# Validate the proof that the sequence $x_n = \sum_{k=1}^{n} {1\over n+k}$ is bounded.

Let $$n \in \mathbb N$$ and: $$x_n = \sum_{k=1}^{n} {1\over n+k}$$ Prove that $$x_n$$ is a bounded sequence.

I'm wondering whether the proof below is valid.

Since $$n \in \mathbb N$$ we have that $$x_n$$ is strictly greater than $$0$$. For the upper bound lets consider the following sequence $$y_n$$:

\begin{align} y_n &= {1 \over n + 1} + {1 \over n + 1} + \dots + {1 \over n + 1} = \\ &= \sum_{k = 1}^n {1 \over n+1} = {n \over n + 1} \end{align}

Since $$x_n$$ has an increasing denominator in each consecutive term of the sum we may conclude that $$x_n < y_n$$. So summarizing the above:

$$0 < x_n < y_n$$

Which means that the sequence is bounded. Have I missed something?

• Side-note: The sequence converges to $\ln 2$ – Jakobian Oct 15 '18 at 15:45

Yes, you have $$(\forall n\in\mathbb{N}):0, but asserting that the sequence $$(x_n)_{n\in\mathbb N}$$ is bounded means that there are constants $$a$$ and $$b$$ such that$$(\forall n\in\mathbb{N}):aThat's easy, though, after what you did. Just take $$a=0$$ (of course) and $$b=1$$.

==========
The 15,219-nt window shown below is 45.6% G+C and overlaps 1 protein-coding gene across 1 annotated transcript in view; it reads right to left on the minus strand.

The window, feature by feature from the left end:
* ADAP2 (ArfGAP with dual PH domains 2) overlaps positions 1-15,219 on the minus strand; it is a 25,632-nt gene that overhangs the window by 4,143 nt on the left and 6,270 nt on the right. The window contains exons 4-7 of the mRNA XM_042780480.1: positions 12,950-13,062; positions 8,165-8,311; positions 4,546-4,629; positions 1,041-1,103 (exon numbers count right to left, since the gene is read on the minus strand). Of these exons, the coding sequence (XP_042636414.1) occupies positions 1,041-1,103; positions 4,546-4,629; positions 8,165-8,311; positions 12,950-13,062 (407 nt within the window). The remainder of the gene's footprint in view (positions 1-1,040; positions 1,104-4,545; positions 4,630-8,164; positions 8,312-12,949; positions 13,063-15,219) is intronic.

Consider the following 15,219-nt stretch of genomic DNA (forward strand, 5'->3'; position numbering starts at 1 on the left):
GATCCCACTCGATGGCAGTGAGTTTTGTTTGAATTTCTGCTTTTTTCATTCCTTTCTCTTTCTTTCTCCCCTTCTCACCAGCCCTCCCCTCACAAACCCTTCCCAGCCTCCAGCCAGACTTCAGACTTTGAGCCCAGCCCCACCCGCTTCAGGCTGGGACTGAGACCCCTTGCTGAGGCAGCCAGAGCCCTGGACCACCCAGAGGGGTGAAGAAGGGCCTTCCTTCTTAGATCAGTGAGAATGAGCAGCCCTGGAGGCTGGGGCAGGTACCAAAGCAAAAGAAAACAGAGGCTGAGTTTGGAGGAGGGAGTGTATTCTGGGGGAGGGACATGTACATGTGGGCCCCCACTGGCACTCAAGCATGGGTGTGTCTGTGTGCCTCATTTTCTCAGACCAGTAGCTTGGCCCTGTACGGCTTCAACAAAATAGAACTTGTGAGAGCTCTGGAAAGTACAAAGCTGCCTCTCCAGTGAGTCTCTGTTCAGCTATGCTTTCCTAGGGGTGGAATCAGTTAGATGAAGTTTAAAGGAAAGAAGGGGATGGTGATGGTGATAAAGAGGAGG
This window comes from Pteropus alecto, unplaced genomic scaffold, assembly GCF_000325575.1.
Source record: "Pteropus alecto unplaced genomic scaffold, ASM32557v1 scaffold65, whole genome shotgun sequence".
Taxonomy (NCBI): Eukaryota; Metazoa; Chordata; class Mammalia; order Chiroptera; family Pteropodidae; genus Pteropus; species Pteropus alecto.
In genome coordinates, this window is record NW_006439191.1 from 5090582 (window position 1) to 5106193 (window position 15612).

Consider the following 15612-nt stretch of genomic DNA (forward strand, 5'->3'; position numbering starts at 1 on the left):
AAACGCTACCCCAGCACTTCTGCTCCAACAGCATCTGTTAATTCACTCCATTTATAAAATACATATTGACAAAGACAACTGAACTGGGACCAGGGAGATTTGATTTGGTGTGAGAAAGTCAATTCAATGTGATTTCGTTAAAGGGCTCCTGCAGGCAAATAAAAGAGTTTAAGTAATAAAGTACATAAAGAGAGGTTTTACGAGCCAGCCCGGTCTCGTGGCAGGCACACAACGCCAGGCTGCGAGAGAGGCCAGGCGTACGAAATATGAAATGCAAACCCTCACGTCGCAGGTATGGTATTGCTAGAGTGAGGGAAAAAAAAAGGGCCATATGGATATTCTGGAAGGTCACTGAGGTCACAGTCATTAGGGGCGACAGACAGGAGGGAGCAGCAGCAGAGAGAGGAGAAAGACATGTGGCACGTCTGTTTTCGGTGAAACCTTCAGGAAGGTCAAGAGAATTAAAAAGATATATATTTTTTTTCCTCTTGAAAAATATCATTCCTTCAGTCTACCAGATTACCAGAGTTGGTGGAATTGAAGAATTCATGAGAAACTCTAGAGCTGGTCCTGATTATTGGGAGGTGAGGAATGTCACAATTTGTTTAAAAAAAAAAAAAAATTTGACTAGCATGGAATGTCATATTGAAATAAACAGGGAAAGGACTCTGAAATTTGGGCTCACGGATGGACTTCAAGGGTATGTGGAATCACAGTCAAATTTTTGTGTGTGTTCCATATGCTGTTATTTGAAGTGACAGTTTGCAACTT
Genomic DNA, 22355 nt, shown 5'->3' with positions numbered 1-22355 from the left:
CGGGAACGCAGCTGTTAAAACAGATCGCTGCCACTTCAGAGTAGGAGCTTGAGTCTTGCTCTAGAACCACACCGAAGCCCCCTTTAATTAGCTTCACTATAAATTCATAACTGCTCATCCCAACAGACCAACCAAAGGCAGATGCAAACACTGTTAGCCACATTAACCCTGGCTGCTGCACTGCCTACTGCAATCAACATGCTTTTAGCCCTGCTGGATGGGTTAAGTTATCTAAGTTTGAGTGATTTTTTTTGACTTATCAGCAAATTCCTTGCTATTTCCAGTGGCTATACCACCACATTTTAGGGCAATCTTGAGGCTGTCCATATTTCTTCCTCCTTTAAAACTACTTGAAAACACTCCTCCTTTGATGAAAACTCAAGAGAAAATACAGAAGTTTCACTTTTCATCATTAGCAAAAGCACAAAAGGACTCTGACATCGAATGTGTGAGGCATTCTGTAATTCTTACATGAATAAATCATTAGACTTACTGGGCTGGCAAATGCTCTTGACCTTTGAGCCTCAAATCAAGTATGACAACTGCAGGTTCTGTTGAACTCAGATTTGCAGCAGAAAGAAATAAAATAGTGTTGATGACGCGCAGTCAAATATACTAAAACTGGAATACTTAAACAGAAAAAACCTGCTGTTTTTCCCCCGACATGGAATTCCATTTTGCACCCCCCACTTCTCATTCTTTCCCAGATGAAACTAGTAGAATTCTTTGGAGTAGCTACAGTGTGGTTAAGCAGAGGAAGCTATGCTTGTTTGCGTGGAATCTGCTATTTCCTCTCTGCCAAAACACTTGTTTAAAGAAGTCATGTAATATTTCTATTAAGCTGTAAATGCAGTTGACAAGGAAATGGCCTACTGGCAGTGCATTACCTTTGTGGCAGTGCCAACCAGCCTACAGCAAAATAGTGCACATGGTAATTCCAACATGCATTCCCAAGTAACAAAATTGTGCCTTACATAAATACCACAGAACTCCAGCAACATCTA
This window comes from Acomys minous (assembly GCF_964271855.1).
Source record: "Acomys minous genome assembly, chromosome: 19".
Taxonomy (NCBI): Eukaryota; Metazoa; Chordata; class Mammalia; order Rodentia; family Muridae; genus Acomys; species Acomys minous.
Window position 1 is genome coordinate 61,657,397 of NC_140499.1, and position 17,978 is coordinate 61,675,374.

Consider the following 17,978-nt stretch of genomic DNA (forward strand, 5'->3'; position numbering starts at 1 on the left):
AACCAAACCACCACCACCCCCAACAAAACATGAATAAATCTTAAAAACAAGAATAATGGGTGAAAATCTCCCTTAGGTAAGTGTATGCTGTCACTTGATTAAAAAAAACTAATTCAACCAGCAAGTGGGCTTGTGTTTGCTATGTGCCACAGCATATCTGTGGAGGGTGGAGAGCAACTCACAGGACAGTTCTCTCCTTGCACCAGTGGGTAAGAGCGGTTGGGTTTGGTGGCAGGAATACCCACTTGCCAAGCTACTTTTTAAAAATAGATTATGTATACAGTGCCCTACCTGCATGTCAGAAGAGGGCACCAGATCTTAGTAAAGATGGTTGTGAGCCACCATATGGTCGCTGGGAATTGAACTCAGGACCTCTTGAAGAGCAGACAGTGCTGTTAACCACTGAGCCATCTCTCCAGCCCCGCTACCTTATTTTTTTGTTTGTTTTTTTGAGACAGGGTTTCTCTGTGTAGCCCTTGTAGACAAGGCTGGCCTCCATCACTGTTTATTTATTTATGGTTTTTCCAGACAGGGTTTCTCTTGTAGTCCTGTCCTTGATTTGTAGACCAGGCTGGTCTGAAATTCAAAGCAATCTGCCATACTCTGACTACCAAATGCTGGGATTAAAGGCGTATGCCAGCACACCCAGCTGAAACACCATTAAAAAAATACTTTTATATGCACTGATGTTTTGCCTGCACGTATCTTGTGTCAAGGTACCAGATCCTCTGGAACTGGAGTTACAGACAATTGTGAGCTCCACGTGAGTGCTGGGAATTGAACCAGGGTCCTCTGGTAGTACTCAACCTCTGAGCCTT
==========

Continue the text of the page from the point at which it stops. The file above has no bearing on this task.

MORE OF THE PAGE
$$x_n \leq \sum_{k=1}^{n}\frac{1}{\sqrt{k+n}\sqrt{k+n-1}}\stackrel{\text{Cauchy-Schwarz}}{\leq}\sqrt{n\sum_{k=1}^{n}\left(\frac{1}{k+n-1}-\frac{1}{k+n}\right)}=\frac{1}{\sqrt{2}}.$$

$$x_n = \sum\limits_{k=1}^{n} {1\over n+k}=\sum\limits_{k=1}^{n} \frac{1}{n}{1\over 1+\frac{k}{n}}=\frac{1}{n} \sum\limits_{k=1}^{n}{1\over 1+\frac{k}{n}}$$ Riemann sum $$=\int\limits_0^1 \frac{1}{1+x}dx=\ln2$$